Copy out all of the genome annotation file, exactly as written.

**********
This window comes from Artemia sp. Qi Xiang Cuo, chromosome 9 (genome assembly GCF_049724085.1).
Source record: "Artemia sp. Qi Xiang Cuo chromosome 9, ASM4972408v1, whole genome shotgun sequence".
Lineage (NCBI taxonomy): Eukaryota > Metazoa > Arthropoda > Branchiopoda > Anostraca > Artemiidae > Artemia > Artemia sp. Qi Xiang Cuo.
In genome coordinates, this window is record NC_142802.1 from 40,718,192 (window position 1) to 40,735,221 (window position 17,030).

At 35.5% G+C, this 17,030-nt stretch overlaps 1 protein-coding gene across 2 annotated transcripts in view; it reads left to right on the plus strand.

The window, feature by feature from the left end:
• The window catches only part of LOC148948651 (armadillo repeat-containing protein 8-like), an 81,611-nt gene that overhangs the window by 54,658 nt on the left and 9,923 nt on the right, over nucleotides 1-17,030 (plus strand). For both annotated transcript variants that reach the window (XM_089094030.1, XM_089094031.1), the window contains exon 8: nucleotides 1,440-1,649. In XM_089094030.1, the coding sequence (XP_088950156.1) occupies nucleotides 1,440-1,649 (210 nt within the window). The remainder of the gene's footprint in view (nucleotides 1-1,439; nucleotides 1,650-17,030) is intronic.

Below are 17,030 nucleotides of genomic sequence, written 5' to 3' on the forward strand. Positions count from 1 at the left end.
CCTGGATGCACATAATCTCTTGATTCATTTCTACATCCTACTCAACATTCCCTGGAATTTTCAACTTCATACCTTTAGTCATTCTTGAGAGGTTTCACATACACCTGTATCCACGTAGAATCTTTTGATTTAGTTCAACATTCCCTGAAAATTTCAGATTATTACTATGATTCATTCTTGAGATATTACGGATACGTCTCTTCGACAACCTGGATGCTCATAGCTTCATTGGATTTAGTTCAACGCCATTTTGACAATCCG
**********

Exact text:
This window comes from Artemia sp. Qi Xiang Cuo, chromosome 9 (genome assembly GCF_049724085.1).
Source record: "Artemia sp. Qi Xiang Cuo chromosome 9, ASM4972408v1, whole genome shotgun sequence".
Lineage (NCBI taxonomy): Eukaryota > Metazoa > Arthropoda > Branchiopoda > Anostraca > Artemiidae > Artemia > Artemia sp. Qi Xiang Cuo.
In genome coordinates, this window is record NC_142802.1 from 40,718,192 (window position 1) to 40,735,221 (window position 17,030).

At 35.5% G+C, this 17,030-nt stretch overlaps 1 protein-coding gene across 2 annotated transcripts in view; it reads left to right on the plus strand.

The window, feature by feature from the left end:
• The window catches only part of LOC148948651 (armadillo repeat-containing protein 8-like), an 81,611-nt gene that overhangs the window by 54,658 nt on the left and 9,923 nt on the right, over nucleotides 1-17,030 (plus strand). For both annotated transcript variants that reach the window (XM_089094030.1, XM_089094031.1), the window contains exon 8: nucleotides 1,440-1,649. In XM_089094030.1, the coding sequence (XP_088950156.1) occupies nucleotides 1,440-1,649 (210 nt within the window). The remainder of the gene's footprint in view (nucleotides 1-1,439; nucleotides 1,650-17,030) is intronic.

Below are 17,030 nucleotides of genomic sequence, written 5' to 3' on the forward strand. Positions count from 1 at the left end.
CCTGGATGCACATAATCTCTTGATTCATTTCTACATCCTACTCAACATTCCCTGGAATTTTCAACTTCATACCTTTAGTCATTCTTGAGAGGTTTCACATACACCTGTATCCACGTAGAATCTTTTGATTTAGTTCAACATTCCCTGAAAATTTCAGATTATTACTATGATTCATTCTTGAGATATTACGGATACGTCTCTTCGACAACCTGGATGCTCATAGCTTCATTGGATTTAGTTCAACGCCATTTTGACAATCCG